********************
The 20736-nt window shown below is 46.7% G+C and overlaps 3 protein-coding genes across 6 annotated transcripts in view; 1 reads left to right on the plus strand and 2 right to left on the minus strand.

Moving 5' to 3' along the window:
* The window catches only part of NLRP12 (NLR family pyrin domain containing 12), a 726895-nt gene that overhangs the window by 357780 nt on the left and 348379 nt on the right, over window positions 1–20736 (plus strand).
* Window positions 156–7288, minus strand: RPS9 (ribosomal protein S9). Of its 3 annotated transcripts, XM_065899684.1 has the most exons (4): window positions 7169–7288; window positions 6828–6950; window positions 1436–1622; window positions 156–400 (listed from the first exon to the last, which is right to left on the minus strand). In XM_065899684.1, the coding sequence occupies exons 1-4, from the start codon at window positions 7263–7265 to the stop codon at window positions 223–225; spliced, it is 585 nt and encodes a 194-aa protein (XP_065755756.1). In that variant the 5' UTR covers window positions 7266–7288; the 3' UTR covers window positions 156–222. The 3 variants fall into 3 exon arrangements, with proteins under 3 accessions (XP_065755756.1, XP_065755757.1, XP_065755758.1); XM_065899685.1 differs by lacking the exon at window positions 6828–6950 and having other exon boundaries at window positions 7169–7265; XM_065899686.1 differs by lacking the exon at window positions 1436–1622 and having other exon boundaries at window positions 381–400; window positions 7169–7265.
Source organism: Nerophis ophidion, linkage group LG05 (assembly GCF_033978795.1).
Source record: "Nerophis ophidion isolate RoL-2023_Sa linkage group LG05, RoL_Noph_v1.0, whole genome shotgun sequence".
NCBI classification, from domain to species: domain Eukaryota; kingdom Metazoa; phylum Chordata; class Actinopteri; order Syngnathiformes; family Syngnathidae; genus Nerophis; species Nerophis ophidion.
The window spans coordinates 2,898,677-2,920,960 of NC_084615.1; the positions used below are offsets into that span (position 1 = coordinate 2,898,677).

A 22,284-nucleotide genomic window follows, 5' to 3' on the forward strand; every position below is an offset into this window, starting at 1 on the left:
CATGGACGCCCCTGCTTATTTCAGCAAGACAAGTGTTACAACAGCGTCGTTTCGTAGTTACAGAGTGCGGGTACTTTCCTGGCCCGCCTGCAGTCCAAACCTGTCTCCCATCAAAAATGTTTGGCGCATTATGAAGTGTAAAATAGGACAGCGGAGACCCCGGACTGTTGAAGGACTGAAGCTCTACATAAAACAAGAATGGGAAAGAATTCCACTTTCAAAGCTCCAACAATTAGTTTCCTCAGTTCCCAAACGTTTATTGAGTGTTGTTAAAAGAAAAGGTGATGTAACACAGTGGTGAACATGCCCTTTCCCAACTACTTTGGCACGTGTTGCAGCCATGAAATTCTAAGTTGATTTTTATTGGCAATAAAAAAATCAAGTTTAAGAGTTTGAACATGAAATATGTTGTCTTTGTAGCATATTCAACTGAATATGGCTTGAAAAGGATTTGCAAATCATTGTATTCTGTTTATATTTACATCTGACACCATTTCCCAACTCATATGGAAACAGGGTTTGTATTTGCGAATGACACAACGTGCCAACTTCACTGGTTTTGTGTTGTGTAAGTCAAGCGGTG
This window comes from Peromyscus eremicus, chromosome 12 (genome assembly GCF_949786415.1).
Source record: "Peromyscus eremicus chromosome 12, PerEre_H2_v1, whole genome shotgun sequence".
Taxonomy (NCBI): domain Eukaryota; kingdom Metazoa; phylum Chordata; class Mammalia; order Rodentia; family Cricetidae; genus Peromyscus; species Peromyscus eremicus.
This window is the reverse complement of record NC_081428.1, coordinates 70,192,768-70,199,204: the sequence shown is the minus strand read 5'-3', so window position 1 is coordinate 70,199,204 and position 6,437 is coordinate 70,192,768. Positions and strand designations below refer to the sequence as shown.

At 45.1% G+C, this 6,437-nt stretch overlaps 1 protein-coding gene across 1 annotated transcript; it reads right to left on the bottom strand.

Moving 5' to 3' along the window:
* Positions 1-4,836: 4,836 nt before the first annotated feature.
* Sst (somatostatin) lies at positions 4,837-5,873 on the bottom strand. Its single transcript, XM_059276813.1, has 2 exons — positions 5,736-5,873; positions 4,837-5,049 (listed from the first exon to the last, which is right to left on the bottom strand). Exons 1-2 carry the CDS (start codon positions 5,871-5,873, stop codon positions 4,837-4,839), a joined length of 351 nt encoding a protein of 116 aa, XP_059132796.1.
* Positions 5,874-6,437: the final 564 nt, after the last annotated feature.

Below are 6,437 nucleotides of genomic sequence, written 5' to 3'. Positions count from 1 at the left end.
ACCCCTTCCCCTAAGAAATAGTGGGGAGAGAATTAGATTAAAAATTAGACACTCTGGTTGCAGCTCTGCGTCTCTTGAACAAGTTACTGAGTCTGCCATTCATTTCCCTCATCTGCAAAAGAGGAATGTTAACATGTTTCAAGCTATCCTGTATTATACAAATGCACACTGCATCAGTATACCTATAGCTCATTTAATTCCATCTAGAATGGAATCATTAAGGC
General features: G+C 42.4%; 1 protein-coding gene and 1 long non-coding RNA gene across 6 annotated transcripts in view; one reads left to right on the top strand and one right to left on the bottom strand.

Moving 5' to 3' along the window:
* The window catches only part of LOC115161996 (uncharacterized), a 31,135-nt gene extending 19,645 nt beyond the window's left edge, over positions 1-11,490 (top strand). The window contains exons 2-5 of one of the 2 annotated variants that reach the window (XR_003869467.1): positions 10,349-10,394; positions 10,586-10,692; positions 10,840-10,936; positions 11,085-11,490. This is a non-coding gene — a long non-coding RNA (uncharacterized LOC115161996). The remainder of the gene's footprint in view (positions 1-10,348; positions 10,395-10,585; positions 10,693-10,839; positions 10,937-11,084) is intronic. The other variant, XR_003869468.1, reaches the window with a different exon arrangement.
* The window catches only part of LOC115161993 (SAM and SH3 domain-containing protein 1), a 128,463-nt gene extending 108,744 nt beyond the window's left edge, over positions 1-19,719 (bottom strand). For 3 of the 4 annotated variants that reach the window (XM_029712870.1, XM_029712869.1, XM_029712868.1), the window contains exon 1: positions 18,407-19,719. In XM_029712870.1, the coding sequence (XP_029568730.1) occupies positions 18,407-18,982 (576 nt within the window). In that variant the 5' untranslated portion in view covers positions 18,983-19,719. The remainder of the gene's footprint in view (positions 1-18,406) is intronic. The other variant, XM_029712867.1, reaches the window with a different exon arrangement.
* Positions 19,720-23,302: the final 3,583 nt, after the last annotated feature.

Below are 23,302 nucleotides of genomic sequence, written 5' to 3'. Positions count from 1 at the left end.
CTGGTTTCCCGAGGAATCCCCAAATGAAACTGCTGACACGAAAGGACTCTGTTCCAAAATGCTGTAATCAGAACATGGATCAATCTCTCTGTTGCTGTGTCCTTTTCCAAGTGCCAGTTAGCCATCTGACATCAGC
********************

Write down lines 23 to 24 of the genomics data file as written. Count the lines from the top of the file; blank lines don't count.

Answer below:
Moving 5' to 3' along the window:
* The window catches only part of LOC115161996 (uncharacterized), a 31,135-nt gene extending 19,645 nt beyond the window's left edge, over positions 1-11,490 (top strand). The window contains exons 2-5 of one of the 2 annotated variants that reach the window (XR_003869467.1): positions 10,349-10,394; positions 10,586-10,692; positions 10,840-10,936; positions 11,085-11,490. This is a non-coding gene — a long non-coding RNA (uncharacterized LOC115161996). The remainder of the gene's footprint in view (positions 1-10,348; positions 10,395-10,585; positions 10,693-10,839; positions 10,937-11,084) is intronic. The other variant, XR_003869468.1, reaches the window with a different exon arrangement.